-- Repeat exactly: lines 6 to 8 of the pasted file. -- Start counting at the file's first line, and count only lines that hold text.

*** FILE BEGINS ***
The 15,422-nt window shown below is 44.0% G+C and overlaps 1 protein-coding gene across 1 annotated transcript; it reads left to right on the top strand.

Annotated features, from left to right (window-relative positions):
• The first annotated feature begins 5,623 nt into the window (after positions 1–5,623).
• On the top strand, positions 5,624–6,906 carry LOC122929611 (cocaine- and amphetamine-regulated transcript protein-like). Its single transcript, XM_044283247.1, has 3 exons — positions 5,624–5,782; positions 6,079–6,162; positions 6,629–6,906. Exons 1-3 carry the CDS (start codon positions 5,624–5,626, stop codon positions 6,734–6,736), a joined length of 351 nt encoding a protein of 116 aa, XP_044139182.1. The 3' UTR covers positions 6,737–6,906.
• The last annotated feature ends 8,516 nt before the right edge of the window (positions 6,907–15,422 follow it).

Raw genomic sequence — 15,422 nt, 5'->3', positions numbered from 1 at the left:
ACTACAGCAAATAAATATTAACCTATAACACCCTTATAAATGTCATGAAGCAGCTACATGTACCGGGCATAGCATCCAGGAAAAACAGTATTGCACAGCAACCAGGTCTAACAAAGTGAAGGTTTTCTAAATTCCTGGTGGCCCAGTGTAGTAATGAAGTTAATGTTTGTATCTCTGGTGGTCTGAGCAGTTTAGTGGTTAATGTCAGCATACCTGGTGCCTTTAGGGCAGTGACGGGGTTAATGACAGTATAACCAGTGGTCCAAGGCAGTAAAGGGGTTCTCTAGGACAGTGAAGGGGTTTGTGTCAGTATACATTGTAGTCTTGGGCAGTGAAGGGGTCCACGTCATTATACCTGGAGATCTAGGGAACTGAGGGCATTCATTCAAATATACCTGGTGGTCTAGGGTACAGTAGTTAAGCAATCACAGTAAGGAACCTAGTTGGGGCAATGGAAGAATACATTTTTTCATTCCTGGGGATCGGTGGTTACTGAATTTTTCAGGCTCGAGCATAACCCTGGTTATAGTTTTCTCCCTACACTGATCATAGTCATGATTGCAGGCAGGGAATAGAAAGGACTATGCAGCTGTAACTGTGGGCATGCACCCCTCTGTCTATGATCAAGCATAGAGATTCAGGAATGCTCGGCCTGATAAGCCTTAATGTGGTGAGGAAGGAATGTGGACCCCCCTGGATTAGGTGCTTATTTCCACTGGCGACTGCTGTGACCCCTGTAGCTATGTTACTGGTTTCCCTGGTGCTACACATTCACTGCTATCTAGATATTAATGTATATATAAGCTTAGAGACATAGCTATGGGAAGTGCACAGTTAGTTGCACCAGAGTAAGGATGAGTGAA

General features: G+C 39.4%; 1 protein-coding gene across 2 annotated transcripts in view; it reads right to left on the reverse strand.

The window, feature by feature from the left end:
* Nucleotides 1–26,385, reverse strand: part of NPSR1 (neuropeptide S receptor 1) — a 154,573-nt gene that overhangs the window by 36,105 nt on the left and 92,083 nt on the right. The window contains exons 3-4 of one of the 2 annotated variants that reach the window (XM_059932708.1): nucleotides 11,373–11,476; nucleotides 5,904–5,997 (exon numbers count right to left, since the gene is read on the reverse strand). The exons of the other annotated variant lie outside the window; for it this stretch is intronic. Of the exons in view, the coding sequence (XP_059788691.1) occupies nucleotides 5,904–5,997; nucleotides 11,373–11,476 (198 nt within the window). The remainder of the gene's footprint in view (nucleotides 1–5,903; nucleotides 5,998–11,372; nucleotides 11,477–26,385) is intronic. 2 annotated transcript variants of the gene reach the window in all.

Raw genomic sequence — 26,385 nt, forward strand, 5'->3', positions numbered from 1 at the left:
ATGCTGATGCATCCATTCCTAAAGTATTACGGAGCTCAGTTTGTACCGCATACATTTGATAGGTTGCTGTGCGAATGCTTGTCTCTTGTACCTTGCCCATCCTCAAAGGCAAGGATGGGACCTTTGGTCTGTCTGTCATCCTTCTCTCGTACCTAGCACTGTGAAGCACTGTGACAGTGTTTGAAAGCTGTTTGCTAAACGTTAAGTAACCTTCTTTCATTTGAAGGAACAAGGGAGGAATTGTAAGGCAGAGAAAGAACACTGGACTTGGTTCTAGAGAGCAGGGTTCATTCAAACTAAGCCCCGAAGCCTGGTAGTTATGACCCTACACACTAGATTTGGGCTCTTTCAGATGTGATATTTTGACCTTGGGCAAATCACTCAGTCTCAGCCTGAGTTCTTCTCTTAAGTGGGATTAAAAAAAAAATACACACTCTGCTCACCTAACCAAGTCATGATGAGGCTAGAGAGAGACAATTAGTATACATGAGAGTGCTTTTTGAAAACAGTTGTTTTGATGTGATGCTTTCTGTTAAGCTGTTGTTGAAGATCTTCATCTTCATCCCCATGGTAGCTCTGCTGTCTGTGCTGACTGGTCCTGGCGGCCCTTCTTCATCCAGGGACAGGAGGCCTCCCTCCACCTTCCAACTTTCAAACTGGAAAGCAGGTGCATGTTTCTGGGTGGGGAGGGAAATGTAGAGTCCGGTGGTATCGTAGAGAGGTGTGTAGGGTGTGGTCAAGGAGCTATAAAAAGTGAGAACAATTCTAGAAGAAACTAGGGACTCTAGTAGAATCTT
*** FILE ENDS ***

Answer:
Raw genomic sequence — 15,422 nt, 5'->3', positions numbered from 1 at the left:
ACTACAGCAAATAAATATTAACCTATAACACCCTTATAAATGTCATGAAGCAGCTACATGTACCGGGCATAGCATCCAGGAAAAACAGTATTGCACAGCAACCAGGTCTAACAAAGTGAAGGTTTTCTAAATTCCTGGTGGCCCAGTGTAGTAATGAAGTTAATGTTTGTATCTCTGGTGGTCTGAGCAGTTTAGTGGTTAATGTCAGCATACCTGGTGCCTTTAGGGCAGTGACGGGGTTAATGACAGTATAACCAGTGGTCCAAGGCAGTAAAGGGGTTCTCTAGGACAGTGAAGGGGTTTGTGTCAGTATACATTGTAGTCTTGGGCAGTGAAGGGGTCCACGTCATTATACCTGGAGATCTAGGGAACTGAGGGCATTCATTCAAATATACCTGGTGGTCTAGGGTACAGTAGTTAAGCAATCACAGTAAGGAACCTAGTTGGGGCAATGGAAGAATACATTTTTTCATTCCTGGGGATCGGTGGTTACTGAATTTTTCAGGCTCGAGCATAACCCTGGTTATAGTTTTCTCCCTACACTGATCATAGTCATGATTGCAGGCAGGGAATAGAAAGGACTATGCAGCTGTAACTGTGGGCATGCACCCCTCTGTCTATGATCAAGCATAGAGATTCAGGAATGCTCGGCCTGATAAGCCTTAATGTGGTGAGGAAGGAATGTGGACCCCCCTGGATTAGGTGCTTATTTCCACTGGCGACTGCTGTGACCCCTGTAGCTATGTTACTGGTTTCCCTGGTGCTACACATTCACTGCTATCTAGATATTAATGTATATATAAGCTTAGAGACATAGCTATGGGAAGTGCACAGTTAGTTGCACCAGAGTAAGGATGAGTGAA

General features: G+C 39.4%; 1 protein-coding gene across 2 annotated transcripts in view; it reads right to left on the reverse strand.